Ready to Die has been deep-sixed by a federal judge.
Sales of the Notorious B.I.G.'s 1994 debut were immediately halted Friday after a Nashville jury determined that the album's title track sampled from an Ohio Players song without permission.
U.S. District Judge Todd Campbell imposed a ban on sales of both Biggie's breakthrough album and the offending song in all forms, that not only includes physical CDs, tapes and records, but also Internet downloads and radio play.
As the album, which has sold 4 million units to date, is still available for sale on several online music sites, it remains unclear when the order will take effect and how it will be enforced, particularly when it comes to monitoring airplay.
The federal jury in Nashville determined last week that "Ready to Die" had illegally used parts of the Ohio Players' 1971 funk hit "Singing in the Morning."
Aside from the injunction, the jury ruled that Sean "Diddy" Combs, Biggie's most famous friend as well as his record's executive producer, and Bad Boy Entertainment must pay $4.2 million in punitive and direct damages to Bridgeport Music and Westbound Records, the owners of the Ohio Players' song rights.
The favorable ruling was a long time coming for the two latter companies, who have filed hundreds of lawsuits against the sampling of their artists, which also include George Clinton and the Funkadelics. Virtually all the other suits have been settled out of court.
"We've just been battling this for such a long time," Armen Boladian, owner of Bridgeport and Westbound said Friday. "So many have been settled because companies didn't want anything to do with it, and we knew we were right."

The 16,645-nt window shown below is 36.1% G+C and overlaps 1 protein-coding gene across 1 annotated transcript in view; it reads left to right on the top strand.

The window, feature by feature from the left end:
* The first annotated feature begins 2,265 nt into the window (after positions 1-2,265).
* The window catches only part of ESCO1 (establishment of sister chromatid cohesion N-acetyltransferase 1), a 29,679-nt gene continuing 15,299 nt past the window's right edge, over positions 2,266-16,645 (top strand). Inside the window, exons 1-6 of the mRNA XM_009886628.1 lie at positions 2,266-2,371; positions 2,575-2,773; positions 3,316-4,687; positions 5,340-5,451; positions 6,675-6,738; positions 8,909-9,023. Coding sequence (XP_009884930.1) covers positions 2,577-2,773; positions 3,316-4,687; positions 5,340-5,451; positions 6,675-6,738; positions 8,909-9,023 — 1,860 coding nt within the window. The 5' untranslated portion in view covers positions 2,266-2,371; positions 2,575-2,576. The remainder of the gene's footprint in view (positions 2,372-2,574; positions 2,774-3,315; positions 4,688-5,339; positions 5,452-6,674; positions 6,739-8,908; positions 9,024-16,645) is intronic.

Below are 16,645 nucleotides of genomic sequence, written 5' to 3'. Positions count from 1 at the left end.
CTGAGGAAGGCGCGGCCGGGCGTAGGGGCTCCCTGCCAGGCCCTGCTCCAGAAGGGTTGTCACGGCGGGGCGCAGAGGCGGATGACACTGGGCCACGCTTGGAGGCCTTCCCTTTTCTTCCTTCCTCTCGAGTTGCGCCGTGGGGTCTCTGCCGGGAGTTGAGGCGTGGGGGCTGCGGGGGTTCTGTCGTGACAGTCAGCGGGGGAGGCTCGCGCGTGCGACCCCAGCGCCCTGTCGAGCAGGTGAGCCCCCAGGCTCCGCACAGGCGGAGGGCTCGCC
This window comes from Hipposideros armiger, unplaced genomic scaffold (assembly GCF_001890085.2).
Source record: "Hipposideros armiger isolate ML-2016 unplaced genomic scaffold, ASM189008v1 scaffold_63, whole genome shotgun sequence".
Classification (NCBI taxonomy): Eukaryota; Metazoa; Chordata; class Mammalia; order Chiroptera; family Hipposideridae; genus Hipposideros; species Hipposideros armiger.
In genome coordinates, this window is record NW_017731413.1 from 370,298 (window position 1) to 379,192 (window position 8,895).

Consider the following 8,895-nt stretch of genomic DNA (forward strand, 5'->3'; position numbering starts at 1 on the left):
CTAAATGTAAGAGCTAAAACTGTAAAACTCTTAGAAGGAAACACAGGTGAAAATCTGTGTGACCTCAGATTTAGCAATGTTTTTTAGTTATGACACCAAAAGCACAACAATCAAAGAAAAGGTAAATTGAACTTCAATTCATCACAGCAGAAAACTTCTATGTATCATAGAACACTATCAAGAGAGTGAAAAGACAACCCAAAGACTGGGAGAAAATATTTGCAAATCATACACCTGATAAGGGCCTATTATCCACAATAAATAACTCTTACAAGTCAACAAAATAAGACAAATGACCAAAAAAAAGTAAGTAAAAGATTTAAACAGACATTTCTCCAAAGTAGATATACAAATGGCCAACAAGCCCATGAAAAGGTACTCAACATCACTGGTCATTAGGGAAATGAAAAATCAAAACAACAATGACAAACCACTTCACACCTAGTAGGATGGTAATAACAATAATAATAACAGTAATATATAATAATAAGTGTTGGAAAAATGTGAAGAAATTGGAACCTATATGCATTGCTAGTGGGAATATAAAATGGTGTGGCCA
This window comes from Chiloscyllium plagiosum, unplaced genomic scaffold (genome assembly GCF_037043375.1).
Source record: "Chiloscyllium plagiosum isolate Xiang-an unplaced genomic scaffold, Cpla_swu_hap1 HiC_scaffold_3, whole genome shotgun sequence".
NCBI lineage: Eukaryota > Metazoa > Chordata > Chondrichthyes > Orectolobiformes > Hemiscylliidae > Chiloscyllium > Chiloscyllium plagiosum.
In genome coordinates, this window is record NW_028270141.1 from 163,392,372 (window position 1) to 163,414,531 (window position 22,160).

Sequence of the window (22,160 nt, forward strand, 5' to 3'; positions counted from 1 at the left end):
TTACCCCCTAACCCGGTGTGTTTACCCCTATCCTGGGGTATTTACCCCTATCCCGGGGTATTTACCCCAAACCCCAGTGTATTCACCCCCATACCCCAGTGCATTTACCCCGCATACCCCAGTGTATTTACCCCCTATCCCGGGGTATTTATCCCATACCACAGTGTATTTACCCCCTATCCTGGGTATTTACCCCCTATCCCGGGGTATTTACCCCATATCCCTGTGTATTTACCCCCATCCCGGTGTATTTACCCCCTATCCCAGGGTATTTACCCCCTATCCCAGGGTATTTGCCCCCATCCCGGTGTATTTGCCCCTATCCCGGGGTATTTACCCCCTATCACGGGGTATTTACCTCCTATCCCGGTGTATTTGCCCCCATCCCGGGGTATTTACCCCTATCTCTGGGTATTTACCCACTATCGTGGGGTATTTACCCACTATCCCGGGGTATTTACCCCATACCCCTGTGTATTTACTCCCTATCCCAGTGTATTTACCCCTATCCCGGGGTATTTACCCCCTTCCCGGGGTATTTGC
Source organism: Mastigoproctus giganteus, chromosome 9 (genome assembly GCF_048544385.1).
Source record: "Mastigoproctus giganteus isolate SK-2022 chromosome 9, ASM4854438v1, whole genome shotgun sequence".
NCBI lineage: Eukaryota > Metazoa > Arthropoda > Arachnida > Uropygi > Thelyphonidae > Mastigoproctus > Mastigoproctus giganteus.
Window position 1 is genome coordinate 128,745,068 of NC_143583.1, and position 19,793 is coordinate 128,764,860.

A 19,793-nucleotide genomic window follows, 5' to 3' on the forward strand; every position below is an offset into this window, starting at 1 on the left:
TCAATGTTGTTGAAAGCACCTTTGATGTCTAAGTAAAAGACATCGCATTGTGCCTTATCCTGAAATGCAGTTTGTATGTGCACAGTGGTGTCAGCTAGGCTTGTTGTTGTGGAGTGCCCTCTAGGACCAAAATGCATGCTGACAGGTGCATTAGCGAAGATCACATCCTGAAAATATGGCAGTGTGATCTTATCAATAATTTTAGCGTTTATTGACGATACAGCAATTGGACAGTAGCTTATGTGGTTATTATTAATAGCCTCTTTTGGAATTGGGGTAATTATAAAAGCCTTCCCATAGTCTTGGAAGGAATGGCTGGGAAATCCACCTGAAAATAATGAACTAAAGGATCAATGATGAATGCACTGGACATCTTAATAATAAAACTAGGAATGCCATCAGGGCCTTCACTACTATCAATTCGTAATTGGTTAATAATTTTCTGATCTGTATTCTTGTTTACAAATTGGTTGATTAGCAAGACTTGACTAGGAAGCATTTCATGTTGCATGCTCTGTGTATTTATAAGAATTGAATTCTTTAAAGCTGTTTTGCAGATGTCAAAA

Right, maybe. But not yet enriched.
Bad Boy Entertainment, Bad Boy LLC, Justin Combs Publishing (so named for Diddy's son) and Universal Music, all named as defendants in the suit, plan to appeal.
"We think [the verdict] is without merit," defense lawyer Jay Bowen said.
The estate of the late Notorious B.I.G., who was born Christopher Wallace, was originally named as a defendant in the suit but later dropped.
While Biggie's musical legacy was being debated on the East Coast, out on the West Coast there was a development in his ongoing murder investigation.
A new team of LAPD detectives has been assigned to investigate the rapper's 1997 slaying, this time focusing on whether or not there was police involvement in the rapper's death. The news was confirmed announced last Thursday at an L.A. City Council meeting and comes in the wake of an unfavorable legal ruling against the city.
The Brooklyn-born rapper's mother, sister and widow, R&B balladeer Faith Evans, filed a wrongful death lawsuit in 2002, alleging that rogue LAPD officer David A. Mack, a convicted bank robber, orchestrated the "Big Poppa" singer's murder on behalf of Death Row Records chief Marion "Suge" Knight.
Just four days into the trial last summer, previously undisclosed statements were unearthed that hinted at a police cover-up, leading the judge to declare a mistrial in the case. The judge ruled the evidence had been deliberately concealed and in turn ordered the city to pay $1.1 million as a penalty to the family.
The new investigation will pick up with the newfound evidence.
"I've got some real serious questions about how this goes down, and what the police department has done," Councilman Dennis Zine said, per the Los Angeles Times, noting that the sanction was "a tremendous amount of money and it's not over yet."
A retrial for the wrongful death suit is expected later this year.